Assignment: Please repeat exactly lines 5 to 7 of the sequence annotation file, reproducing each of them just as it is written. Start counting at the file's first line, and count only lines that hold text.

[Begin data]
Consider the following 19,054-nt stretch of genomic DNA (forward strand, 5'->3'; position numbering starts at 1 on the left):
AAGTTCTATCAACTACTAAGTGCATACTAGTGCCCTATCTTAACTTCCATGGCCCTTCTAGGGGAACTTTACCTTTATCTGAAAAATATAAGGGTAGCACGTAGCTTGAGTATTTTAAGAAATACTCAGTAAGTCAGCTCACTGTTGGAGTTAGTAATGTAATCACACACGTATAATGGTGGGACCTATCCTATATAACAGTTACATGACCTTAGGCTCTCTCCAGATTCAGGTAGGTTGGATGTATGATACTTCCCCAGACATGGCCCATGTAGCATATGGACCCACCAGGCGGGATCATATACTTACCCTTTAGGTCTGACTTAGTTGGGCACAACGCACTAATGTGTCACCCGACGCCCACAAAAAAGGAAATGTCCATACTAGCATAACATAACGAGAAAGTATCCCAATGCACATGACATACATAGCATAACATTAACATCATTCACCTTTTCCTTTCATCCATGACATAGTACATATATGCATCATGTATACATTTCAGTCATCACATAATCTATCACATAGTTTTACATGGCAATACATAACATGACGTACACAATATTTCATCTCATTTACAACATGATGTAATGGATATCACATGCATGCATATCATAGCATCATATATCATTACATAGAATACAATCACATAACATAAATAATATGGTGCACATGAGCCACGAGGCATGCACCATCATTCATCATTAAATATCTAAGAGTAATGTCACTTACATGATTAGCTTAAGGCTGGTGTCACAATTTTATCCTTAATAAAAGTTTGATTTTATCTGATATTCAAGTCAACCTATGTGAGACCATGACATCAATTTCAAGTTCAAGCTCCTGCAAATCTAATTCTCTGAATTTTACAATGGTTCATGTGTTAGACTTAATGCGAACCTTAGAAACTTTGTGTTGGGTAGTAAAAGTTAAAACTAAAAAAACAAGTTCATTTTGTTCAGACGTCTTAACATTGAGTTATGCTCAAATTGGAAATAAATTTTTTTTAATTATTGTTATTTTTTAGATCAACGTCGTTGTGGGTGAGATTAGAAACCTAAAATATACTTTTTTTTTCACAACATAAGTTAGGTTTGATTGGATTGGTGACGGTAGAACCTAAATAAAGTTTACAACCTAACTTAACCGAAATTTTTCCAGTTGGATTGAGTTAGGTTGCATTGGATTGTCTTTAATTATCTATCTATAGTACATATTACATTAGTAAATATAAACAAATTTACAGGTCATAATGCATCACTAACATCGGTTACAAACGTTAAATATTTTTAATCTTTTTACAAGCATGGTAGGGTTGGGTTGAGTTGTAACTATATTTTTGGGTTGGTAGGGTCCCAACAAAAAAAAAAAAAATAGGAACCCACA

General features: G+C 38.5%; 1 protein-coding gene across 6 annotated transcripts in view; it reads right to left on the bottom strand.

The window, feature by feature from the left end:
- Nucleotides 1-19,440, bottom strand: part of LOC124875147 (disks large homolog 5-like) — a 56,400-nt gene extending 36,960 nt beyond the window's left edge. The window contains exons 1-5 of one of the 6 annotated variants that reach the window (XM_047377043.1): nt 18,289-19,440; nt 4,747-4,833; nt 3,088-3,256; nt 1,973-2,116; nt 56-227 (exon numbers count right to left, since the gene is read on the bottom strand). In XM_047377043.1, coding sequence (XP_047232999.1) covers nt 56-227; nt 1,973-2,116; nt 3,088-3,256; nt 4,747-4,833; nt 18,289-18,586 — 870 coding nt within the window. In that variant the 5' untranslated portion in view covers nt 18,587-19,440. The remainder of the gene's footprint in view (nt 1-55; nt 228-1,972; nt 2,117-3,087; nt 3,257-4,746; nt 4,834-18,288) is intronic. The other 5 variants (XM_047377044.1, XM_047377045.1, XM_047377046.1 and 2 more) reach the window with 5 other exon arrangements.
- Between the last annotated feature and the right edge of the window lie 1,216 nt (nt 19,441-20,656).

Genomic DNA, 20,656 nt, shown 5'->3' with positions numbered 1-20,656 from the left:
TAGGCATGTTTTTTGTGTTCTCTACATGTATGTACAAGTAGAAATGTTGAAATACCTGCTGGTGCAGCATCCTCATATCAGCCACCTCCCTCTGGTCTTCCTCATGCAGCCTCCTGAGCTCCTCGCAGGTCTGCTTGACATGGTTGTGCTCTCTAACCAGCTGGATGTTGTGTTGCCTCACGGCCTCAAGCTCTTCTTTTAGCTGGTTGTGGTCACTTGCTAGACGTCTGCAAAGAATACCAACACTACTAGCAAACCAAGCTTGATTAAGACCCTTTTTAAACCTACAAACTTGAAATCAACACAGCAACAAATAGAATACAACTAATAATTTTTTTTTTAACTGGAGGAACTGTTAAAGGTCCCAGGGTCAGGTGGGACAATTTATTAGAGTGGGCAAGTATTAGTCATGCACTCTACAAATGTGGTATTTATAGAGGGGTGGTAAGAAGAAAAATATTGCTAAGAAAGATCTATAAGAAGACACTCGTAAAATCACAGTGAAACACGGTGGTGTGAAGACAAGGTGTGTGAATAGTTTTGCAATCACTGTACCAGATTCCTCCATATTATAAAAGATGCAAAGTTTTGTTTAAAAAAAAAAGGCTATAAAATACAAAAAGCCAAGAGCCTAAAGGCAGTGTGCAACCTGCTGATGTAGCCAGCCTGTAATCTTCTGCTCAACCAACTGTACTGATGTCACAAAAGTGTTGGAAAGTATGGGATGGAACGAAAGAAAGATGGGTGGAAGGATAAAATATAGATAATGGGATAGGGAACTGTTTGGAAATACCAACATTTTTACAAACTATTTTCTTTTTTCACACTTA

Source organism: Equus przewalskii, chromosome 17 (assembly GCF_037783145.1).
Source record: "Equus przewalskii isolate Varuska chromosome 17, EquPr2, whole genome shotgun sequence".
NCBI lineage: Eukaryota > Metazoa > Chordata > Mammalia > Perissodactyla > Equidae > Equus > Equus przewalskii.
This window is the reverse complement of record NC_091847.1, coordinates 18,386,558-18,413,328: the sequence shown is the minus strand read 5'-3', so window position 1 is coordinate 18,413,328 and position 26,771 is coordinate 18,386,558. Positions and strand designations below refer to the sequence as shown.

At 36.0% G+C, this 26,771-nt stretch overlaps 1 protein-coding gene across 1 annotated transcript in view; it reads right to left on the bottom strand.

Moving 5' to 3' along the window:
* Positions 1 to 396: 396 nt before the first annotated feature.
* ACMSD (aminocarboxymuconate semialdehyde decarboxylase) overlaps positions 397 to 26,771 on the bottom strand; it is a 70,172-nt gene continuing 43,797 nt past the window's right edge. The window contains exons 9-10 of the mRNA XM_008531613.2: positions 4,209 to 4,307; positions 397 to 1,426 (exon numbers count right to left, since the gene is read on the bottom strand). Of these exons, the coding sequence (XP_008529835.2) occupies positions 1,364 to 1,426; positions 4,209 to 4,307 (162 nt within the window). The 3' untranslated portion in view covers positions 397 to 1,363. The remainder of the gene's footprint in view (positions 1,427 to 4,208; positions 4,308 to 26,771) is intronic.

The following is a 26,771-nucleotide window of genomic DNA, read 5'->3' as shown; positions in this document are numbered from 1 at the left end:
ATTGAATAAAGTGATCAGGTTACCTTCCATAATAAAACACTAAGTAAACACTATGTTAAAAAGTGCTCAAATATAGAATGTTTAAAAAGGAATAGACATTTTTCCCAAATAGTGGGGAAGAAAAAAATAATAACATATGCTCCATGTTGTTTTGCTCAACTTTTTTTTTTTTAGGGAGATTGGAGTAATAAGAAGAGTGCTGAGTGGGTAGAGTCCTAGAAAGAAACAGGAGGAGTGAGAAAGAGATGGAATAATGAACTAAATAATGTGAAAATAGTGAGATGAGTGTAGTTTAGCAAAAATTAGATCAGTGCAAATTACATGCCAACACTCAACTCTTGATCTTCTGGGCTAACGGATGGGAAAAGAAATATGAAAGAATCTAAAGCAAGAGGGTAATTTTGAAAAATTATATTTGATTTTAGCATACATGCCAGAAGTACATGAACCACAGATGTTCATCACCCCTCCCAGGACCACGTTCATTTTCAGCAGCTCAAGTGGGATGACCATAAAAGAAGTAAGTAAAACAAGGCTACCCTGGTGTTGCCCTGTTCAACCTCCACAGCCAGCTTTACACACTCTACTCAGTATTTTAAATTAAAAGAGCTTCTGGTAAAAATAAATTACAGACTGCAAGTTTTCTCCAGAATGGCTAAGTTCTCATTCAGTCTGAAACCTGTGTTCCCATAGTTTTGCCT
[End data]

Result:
- Nucleotides 1-19,440, bottom strand: part of LOC124875147 (disks large homolog 5-like) — a 56,400-nt gene extending 36,960 nt beyond the window's left edge. The window contains exons 1-5 of one of the 6 annotated variants that reach the window (XM_047377043.1): nt 18,289-19,440; nt 4,747-4,833; nt 3,088-3,256; nt 1,973-2,116; nt 56-227 (exon numbers count right to left, since the gene is read on the bottom strand). In XM_047377043.1, coding sequence (XP_047232999.1) covers nt 56-227; nt 1,973-2,116; nt 3,088-3,256; nt 4,747-4,833; nt 18,289-18,586 — 870 coding nt within the window. In that variant the 5' untranslated portion in view covers nt 18,587-19,440. The remainder of the gene's footprint in view (nt 1-55; nt 228-1,972; nt 2,117-3,087; nt 3,257-4,746; nt 4,834-18,288) is intronic. The other 5 variants (XM_047377044.1, XM_047377045.1, XM_047377046.1 and 2 more) reach the window with 5 other exon arrangements.
- Between the last annotated feature and the right edge of the window lie 1,216 nt (nt 19,441-20,656).

Genomic DNA, 20,656 nt, shown 5'->3' with positions numbered 1-20,656 from the left: